Kidney Stone Smarts: The Truth About Cola & Calcium - NewsChannel5.com | Nashville News, Weather & Sports

Kidney Stone Smarts: The Truth About Cola & Calcium

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DURHAM, N.C. (Ivanhoe Newswire) - If a sharp pain hits your back or side, beware, it could be a warning sign of a kidney stone. Every year one million people in the U.S. are treated for them and there's a lot of misinformation about the masses.

Jennifer Miller has had two kidney stones.

"It was horrible pain. It's the worst pain. It's just like childbirth," Jennifer Miller told Ivanhoe.

Both needed to be surgically removed. During her ordeals, she heard a lot of bad information.

"There's so many myths that I found out that aren't true," said Jennifer Miller.

The biggest one Kidney Stone Specialist Doctor Michael Lipkin hears? Avoiding calcium cuts the chances of kidney stone recurrence. Wrong. While it makes up about 75 percent of stones, Assistant Professor of Urology, Michael Lipkin, MD, at Duke University, told Ivanhoe that, "avoiding calcium is detrimental to kidney stone recurrence."

To reduce the risk, he recommends 800 to 1,000 milligrams of calcium or about three dairy servings a day. He also tells many patients, like Jennifer, who've had a stone to drink 100 ounces, about three liters of fluids a day to prevent future stones; but could the extra minerals in hard water actually cause kidney stones? Probably not. Research shows hard water has little to no impact on your risk.

The doctor said when it comes to cola he believes some are bad.

"It is controversial. In my practice I do tell patients to try to avoid dark colas," said Dr. Lipkin.

Many dark sodas contain phosphoric acid which has a questionable link to an increase in kidney stone risk.

However, as Dr. Lipkin explained, "there are actually sodas that can help prevent stones."

He said those with citrus, like Sprite, diet orange soda, even Mountain Dew can help prevent calcium in the urine from forming a stone, but make sure you have plenty of water too.

A few more facts about kidney stones: they are more common in Caucasians. And men get them more often than women, but the number of women getting them is on the rise. Finally, if you have more than one, you're much more likely to develop additional stones in your lifetime.

RESEARCH SUMMARY

BACKGROUND: Kidney stones (renal lithiasis) are small, hard deposits that form inside the kidneys. The stones are made of mineral and acid salts. Kidney stones have many causes and can affect any part of your urinary tract — from your kidneys to your bladder. Often, stones form when the urine becomes concentrated, allowing minerals to crystallize and stick together. (SOURCE: www.mayoclinic.com)

SYMPTOMS: A kidney stone may not cause symptoms until it moves around within the kidney or passes into the ureter. At that point, these signs and symptoms may occur:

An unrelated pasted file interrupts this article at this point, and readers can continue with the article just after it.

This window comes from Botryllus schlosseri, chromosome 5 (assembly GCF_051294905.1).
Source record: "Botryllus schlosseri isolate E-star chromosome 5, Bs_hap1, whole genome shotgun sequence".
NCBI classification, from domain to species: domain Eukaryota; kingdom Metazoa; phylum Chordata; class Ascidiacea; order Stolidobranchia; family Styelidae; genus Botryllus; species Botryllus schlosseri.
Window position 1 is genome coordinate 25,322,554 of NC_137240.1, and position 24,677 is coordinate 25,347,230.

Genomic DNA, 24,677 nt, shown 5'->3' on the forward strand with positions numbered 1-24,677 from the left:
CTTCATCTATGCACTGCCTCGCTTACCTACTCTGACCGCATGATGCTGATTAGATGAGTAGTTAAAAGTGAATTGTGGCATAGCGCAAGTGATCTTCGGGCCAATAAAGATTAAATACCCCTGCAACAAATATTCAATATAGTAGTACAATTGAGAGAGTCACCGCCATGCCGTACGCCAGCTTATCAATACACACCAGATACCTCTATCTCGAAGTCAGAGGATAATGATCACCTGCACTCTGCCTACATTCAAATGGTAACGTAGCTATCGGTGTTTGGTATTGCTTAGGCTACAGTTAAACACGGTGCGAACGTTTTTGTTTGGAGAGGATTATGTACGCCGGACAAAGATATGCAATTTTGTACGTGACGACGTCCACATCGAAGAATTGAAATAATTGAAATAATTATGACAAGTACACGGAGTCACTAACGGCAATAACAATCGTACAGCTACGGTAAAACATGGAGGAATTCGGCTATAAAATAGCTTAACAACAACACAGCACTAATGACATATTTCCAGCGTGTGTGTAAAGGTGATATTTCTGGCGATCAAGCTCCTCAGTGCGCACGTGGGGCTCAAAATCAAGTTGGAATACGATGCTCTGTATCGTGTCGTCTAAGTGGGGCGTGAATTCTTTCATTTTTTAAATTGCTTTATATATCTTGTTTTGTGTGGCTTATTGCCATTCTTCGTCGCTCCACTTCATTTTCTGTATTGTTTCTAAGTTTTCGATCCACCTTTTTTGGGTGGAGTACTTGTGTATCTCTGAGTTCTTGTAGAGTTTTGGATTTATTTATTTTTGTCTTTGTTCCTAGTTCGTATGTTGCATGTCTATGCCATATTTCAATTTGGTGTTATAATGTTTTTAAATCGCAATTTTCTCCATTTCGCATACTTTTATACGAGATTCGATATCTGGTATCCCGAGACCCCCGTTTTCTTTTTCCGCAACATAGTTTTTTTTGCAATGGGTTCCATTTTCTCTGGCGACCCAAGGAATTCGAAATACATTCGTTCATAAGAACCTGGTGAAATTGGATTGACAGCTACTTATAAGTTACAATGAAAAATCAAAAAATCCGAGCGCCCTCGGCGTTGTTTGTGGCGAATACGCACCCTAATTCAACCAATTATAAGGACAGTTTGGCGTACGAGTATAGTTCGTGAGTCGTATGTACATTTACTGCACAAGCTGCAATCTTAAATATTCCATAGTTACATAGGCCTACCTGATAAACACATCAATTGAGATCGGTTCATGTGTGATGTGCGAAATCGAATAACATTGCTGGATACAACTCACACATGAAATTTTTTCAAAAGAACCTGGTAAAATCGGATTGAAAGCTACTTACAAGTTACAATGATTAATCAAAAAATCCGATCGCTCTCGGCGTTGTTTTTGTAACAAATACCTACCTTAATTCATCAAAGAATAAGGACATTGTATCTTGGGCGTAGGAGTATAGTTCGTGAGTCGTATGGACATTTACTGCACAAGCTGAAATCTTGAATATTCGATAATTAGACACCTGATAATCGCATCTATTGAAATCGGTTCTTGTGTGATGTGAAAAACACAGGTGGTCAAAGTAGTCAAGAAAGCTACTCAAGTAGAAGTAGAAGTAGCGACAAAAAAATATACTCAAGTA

• Pain on urination
  • Pink, red or brown urine
  • Cloudy or foul-smelling urine
  • Nausea and vomiting
  • Persistent urge to urinate
  • Fever and chills if an infection is present

(SOURCE: http://www.mayoclinic.com/health)

CAUSES: Kidney stones form when urine contains more crystal-forming substances — such as calcium, oxalate and uric acid — than the fluid in urine can dilute. At the same time, urine may lack substances that keep crystals from sticking together, creating an ideal environment for kidney stones to form. (SOURCE: www.mayoclinic.com)

KIDNEY STONES AND KIDS: No exact information about the incidence of kidney stones in children is available, but many kidney specialists report seeing more children with this condition in recent years. While kidney stones are more common in adults, they do occur in infants, children, and teenagers from all races and ethnicities. To prevent kidney stones, health care providers and their patients must understand what is causing the stones to form. Especially in children with suspected metabolic abnormalities or with recurrent stones, a 24-hour urine collection is obtained to measure daily urine volume and to determine if any underlying mineral abnormality is making a child more likely to form stones. Based on the analysis of the collected urine, the treatment can be individualized to address a metabolic problem. In all circumstances, children should drink plenty of fluids to keep the urine diluted and flush away substances that could form kidney stones. Urine should be almost clear. (SOURCE: http://kidney.niddk.nih.gov)

TREATMENT: Passing kidney stones can be quite painful, but the stones usually cause no permanent damage. Depending on your situation, you may need nothing more than to take pain medication and drink lots of water to pass a kidney stone. In other instances, surgery may be needed. Your doctor may recommend preventive treatment to reduce your risk of recurrent kidney stones if you're at increased risk of developing them again. (SOURCE:www.mayoclinic.com)

FOR MORE INFORMATION, CONTACT:

Michael Lipkin, MD
Assistant Professor of Urology
Duke University Medical Center
919-681-5506
michael.lipkin@duke.edu

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